Drone attack on Ukraine's Zaporizhzhia nuclear plant marks 'major escalation', IAEA warns

Russia and Ukraine exchange blame for attack on Zaporizhzhia site

The Zaporizhzhia nuclear power plant is in Russian-occupied territory. Ukrainian staff continue to operate the site. AFP
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Ukraine's largest nuclear power plant has been hit by drone strikes in a "major escalation" that could have caused a serious accident, the UN's atomic watchdog warned.

The Zaporizhzhia plant in Russian-occupied territory was hit for the first time since November 2022, the International Atomic Energy Agency said. It is not yet clear who was responsible.

Russia said Ukrainian forces attacked the plant with drones, striking a reactor and injuring three people.

Ukraine denied responsibility, saying Russia was firing drones at the plant.

Staff with the International Atomic Energy Agency stationed at the site reported that Russian troops "engaged what appeared to be an approaching drone". IAEA staff reported explosions and rifle fire at the site throughout the day and said there was blood near a damaged vehicle.

While there was no indication of critical damage to the nuclear plant, the strikes were a "stark reminder" of the risks to the site as the war rages on, the IAEA said.

IAEA director general Rafael Grossi said attacking a nuclear power plant was "an absolute no go".

"This is a major escalation of the nuclear safety and security dangers facing the Zaporizhzhia nuclear power plant," he said.

"Such reckless attacks significantly increase the risk of a major nuclear accident and must cease immediately. No one can conceivably benefit or get any military or political advantage from attacks against nuclear facilities."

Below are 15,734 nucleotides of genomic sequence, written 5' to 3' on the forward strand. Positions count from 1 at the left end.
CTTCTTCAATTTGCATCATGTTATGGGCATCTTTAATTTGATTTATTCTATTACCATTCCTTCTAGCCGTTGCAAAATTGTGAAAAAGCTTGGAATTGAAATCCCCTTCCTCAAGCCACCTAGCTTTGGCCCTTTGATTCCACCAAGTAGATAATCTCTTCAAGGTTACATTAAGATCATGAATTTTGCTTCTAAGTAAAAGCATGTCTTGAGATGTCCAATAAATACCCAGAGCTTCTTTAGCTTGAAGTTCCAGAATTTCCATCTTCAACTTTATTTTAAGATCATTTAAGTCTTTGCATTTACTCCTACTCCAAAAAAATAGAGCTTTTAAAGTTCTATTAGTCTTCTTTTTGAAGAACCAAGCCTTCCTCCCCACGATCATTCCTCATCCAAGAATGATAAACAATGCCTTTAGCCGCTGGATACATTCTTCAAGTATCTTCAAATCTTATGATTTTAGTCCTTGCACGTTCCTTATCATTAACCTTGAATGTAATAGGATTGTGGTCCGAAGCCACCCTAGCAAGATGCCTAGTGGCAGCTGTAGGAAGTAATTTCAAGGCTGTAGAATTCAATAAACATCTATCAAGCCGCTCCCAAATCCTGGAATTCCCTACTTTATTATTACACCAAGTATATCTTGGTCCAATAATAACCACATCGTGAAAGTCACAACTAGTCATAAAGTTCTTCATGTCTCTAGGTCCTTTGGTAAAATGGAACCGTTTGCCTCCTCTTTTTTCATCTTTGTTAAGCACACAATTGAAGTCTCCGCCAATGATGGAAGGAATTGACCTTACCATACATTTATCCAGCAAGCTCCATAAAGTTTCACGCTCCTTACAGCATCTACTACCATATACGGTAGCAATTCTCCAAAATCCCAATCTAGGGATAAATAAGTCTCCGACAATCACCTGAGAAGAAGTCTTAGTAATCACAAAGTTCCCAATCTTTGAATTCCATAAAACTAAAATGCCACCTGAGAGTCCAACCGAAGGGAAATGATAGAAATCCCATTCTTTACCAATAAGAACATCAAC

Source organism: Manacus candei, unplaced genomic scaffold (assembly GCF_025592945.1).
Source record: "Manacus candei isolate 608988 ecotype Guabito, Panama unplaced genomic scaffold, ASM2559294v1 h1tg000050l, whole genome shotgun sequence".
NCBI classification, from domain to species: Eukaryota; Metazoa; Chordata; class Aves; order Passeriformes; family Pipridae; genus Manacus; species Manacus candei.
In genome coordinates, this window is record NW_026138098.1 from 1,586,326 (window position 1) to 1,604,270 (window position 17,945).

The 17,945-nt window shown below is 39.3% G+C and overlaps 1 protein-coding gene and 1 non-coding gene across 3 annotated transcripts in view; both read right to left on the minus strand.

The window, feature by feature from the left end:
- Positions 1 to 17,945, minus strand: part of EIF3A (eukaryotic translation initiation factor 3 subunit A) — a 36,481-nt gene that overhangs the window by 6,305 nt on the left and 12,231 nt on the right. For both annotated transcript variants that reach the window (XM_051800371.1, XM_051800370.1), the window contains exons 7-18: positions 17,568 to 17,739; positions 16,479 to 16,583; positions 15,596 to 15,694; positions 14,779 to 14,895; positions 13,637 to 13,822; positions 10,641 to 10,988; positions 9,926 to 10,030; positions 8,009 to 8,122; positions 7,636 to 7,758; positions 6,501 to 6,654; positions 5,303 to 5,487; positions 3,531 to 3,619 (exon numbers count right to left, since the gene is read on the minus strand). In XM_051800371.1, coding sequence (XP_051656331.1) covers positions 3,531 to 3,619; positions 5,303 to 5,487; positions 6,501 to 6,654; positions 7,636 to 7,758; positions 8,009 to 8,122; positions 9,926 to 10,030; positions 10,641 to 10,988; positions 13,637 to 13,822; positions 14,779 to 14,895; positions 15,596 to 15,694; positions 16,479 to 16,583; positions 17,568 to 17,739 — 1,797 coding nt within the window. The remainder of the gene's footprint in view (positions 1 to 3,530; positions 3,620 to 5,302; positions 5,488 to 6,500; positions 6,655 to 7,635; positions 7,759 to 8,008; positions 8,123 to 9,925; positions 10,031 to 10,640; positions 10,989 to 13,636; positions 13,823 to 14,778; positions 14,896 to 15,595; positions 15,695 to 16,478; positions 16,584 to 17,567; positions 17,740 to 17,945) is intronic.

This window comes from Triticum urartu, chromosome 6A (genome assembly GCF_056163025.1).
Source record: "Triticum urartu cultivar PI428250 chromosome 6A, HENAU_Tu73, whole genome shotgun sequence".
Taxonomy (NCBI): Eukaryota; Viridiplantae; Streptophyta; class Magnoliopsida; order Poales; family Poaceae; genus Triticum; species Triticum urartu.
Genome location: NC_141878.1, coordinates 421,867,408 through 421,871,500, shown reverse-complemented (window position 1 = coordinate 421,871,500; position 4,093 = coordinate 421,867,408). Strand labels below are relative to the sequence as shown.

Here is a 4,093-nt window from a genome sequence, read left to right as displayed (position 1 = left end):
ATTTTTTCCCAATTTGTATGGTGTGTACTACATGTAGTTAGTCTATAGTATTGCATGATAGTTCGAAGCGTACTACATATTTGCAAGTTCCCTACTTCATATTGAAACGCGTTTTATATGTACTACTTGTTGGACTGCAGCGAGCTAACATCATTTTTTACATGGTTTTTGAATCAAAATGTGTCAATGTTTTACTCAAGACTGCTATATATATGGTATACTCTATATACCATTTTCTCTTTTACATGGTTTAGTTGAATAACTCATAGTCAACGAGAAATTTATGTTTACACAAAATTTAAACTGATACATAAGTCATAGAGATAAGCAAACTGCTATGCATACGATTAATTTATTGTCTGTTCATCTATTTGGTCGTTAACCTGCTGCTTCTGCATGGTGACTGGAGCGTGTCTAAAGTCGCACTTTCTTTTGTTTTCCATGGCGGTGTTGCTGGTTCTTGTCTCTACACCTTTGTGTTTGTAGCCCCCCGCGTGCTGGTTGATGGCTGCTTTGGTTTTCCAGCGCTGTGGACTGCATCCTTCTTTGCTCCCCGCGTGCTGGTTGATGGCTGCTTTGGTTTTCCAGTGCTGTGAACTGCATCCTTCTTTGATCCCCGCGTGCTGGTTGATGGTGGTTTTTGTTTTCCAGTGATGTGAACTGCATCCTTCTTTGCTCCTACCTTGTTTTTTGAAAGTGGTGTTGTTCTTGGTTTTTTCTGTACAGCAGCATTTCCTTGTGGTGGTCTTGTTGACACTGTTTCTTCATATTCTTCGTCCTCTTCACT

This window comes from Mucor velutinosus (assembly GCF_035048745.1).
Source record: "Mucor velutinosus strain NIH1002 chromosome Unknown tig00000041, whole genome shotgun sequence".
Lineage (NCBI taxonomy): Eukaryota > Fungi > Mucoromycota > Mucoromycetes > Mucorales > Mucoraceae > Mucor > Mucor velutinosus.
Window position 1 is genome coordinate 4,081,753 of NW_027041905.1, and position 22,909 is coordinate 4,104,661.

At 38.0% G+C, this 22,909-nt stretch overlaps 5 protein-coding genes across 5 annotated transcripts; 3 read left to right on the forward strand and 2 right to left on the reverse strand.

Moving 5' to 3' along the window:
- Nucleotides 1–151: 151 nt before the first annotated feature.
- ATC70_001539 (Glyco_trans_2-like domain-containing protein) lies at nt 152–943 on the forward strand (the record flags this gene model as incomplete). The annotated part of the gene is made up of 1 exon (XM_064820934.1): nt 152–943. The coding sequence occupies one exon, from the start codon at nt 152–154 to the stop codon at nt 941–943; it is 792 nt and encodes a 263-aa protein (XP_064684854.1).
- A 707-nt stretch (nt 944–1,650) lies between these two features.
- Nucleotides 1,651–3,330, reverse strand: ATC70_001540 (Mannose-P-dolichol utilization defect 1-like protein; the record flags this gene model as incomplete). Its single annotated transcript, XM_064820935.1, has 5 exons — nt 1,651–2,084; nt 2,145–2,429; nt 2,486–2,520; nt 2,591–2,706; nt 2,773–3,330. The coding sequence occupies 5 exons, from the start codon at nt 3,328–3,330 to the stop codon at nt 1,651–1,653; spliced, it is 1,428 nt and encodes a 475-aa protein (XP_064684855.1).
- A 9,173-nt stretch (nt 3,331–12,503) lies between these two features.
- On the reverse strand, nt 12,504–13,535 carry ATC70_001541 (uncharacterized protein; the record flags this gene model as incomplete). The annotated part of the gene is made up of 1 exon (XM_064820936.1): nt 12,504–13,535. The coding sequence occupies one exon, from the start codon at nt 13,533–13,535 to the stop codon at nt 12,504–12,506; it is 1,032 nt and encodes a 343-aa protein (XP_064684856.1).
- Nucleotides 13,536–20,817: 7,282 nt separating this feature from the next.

Russia's state-owned nuclear energy provider, Rosatom, accused Ukraine of launching an "unprecedented series of drone attacks".

It said people were injured when a drone hit near the canteen at the site. A second drone struck a cargo area and the third hit a reactor dome, Rosatom said.

Andriy Kovalenko, head of a Ukrainian counter-disinformation unit, said Russia was firing drones and "pretending the threat to the plant and nuclear safety comes from Ukraine".

The IAEA team found there was some "scorching" on the top of a reactor dome and marks on water storage tanks. The attacks have "the potential to undermine the integrity" of reactor six at the Zaporizhzhia plant, Mr Grossi said.

Russia occupied the side in the early stages of its invasion, which it launched on February 2022. Russian forces also seized control of the area of the 1986 Chernobyl disaster.

Zaporizhzhia has kept running with Ukrainian staff on site, but in conditions the IAEA have said are unsuitable and pose safety risks. Kyiv and Moscow have been urged repeatedly to show restraint around the plant over fears of a nuclear disaster.

Updated: April 08, 2024, 10:37 AM